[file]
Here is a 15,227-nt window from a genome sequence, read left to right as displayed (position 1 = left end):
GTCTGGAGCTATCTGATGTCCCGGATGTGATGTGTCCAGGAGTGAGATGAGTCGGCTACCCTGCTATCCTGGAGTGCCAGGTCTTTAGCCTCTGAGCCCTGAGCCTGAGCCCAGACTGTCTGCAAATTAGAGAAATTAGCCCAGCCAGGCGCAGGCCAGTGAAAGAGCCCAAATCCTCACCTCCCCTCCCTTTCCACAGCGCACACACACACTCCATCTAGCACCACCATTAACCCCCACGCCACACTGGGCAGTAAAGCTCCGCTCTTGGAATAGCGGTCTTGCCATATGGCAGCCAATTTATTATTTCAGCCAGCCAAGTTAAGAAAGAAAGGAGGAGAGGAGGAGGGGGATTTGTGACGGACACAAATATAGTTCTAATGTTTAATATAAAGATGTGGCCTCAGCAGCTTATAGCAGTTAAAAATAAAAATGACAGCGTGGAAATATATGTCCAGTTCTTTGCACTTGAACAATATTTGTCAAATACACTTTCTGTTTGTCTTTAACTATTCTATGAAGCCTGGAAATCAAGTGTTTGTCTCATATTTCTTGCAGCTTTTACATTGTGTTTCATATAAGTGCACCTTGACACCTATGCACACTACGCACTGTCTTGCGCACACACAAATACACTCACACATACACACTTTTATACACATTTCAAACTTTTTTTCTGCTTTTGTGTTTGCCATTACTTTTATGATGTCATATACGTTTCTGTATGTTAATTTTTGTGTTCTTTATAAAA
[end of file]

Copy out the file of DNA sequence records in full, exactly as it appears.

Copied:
Here is a 15,227-nt window from a genome sequence, read left to right as displayed (position 1 = left end):
GTCTGGAGCTATCTGATGTCCCGGATGTGATGTGTCCAGGAGTGAGATGAGTCGGCTACCCTGCTATCCTGGAGTGCCAGGTCTTTAGCCTCTGAGCCCTGAGCCTGAGCCCAGACTGTCTGCAAATTAGAGAAATTAGCCCAGCCAGGCGCAGGCCAGTGAAAGAGCCCAAATCCTCACCTCCCCTCCCTTTCCACAGCGCACACACACACTCCATCTAGCACCACCATTAACCCCCACGCCACACTGGGCAGTAAAGCTCCGCTCTTGGAATAGCGGTCTTGCCATATGGCAGCCAATTTATTATTTCAGCCAGCCAAGTTAAGAAAGAAAGGAGGAGAGGAGGAGGGGGATTTGTGACGGACACAAATATAGTTCTAATGTTTAATATAAAGATGTGGCCTCAGCAGCTTATAGCAGTTAAAAATAAAAATGACAGCGTGGAAATATATGTCCAGTTCTTTGCACTTGAACAATATTTGTCAAATACACTTTCTGTTTGTCTTTAACTATTCTATGAAGCCTGGAAATCAAGTGTTTGTCTCATATTTCTTGCAGCTTTTACATTGTGTTTCATATAAGTGCACCTTGACACCTATGCACACTACGCACTGTCTTGCGCACACACAAATACACTCACACATACACACTTTTATACACATTTCAAACTTTTTTTCTGCTTTTGTGTTTGCCATTACTTTTATGATGTCATATACGTTTCTGTATGTTAATTTTTGTGTTCTTTATAAAA